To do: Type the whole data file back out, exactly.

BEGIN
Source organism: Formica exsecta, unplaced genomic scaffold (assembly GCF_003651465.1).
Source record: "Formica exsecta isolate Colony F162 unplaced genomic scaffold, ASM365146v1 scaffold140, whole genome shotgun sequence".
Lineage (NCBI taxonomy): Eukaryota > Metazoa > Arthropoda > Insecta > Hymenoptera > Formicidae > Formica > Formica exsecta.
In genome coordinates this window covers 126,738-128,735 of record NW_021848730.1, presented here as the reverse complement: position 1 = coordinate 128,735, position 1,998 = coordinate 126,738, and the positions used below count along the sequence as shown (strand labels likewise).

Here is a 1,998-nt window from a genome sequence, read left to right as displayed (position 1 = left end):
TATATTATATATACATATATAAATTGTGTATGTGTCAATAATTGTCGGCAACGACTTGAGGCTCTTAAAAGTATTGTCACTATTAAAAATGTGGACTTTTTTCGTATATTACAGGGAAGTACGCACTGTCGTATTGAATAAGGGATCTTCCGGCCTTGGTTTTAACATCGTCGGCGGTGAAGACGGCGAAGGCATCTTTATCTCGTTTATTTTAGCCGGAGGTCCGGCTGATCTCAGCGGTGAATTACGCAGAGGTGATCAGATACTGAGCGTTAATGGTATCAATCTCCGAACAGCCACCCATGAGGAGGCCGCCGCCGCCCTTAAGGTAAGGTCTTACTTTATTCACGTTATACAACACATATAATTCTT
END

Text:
Source organism: Formica exsecta, unplaced genomic scaffold (assembly GCF_003651465.1).
Source record: "Formica exsecta isolate Colony F162 unplaced genomic scaffold, ASM365146v1 scaffold140, whole genome shotgun sequence".
Lineage (NCBI taxonomy): Eukaryota > Metazoa > Arthropoda > Insecta > Hymenoptera > Formicidae > Formica > Formica exsecta.
In genome coordinates this window covers 126,738-128,735 of record NW_021848730.1, presented here as the reverse complement: position 1 = coordinate 128,735, position 1,998 = coordinate 126,738, and the positions used below count along the sequence as shown (strand labels likewise).

Here is a 1,998-nt window from a genome sequence, read left to right as displayed (position 1 = left end):
TATATTATATATACATATATAAATTGTGTATGTGTCAATAATTGTCGGCAACGACTTGAGGCTCTTAAAAGTATTGTCACTATTAAAAATGTGGACTTTTTTCGTATATTACAGGGAAGTACGCACTGTCGTATTGAATAAGGGATCTTCCGGCCTTGGTTTTAACATCGTCGGCGGTGAAGACGGCGAAGGCATCTTTATCTCGTTTATTTTAGCCGGAGGTCCGGCTGATCTCAGCGGTGAATTACGCAGAGGTGATCAGATACTGAGCGTTAATGGTATCAATCTCCGAACAGCCACCCATGAGGAGGCCGCCGCCGCCCTTAAGGTAAGGTCTTACTTTATTCACGTTATACAACACATATAATTCTT